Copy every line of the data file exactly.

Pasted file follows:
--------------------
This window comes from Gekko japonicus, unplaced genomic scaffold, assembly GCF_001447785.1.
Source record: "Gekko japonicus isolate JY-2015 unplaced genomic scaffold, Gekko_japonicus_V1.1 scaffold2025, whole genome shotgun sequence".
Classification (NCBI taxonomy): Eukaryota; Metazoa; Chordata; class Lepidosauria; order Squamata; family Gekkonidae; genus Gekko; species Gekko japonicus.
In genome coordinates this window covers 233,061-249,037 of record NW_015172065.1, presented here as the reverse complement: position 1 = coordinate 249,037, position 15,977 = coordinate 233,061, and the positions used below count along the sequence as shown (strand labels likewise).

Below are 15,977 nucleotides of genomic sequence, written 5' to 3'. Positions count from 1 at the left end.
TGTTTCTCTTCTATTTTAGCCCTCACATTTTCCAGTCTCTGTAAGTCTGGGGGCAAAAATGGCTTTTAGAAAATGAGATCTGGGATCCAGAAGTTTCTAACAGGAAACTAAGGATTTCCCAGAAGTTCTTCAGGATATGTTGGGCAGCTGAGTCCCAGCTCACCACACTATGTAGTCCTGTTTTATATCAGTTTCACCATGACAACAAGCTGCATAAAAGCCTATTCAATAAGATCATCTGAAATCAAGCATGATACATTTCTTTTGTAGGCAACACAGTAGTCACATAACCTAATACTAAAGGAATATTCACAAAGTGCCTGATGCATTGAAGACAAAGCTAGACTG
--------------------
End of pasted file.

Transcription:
This window comes from Gekko japonicus, unplaced genomic scaffold, assembly GCF_001447785.1.
Source record: "Gekko japonicus isolate JY-2015 unplaced genomic scaffold, Gekko_japonicus_V1.1 scaffold2025, whole genome shotgun sequence".
Classification (NCBI taxonomy): Eukaryota; Metazoa; Chordata; class Lepidosauria; order Squamata; family Gekkonidae; genus Gekko; species Gekko japonicus.
In genome coordinates this window covers 233,061-249,037 of record NW_015172065.1, presented here as the reverse complement: position 1 = coordinate 249,037, position 15,977 = coordinate 233,061, and the positions used below count along the sequence as shown (strand labels likewise).

Below are 15,977 nucleotides of genomic sequence, written 5' to 3'. Positions count from 1 at the left end.
TGTTTCTCTTCTATTTTAGCCCTCACATTTTCCAGTCTCTGTAAGTCTGGGGGCAAAAATGGCTTTTAGAAAATGAGATCTGGGATCCAGAAGTTTCTAACAGGAAACTAAGGATTTCCCAGAAGTTCTTCAGGATATGTTGGGCAGCTGAGTCCCAGCTCACCACACTATGTAGTCCTGTTTTATATCAGTTTCACCATGACAACAAGCTGCATAAAAGCCTATTCAATAAGATCATCTGAAATCAAGCATGATACATTTCTTTTGTAGGCAACACAGTAGTCACATAACCTAATACTAAAGGAATATTCACAAAGTGCCTGATGCATTGAAGACAAAGCTAGACTG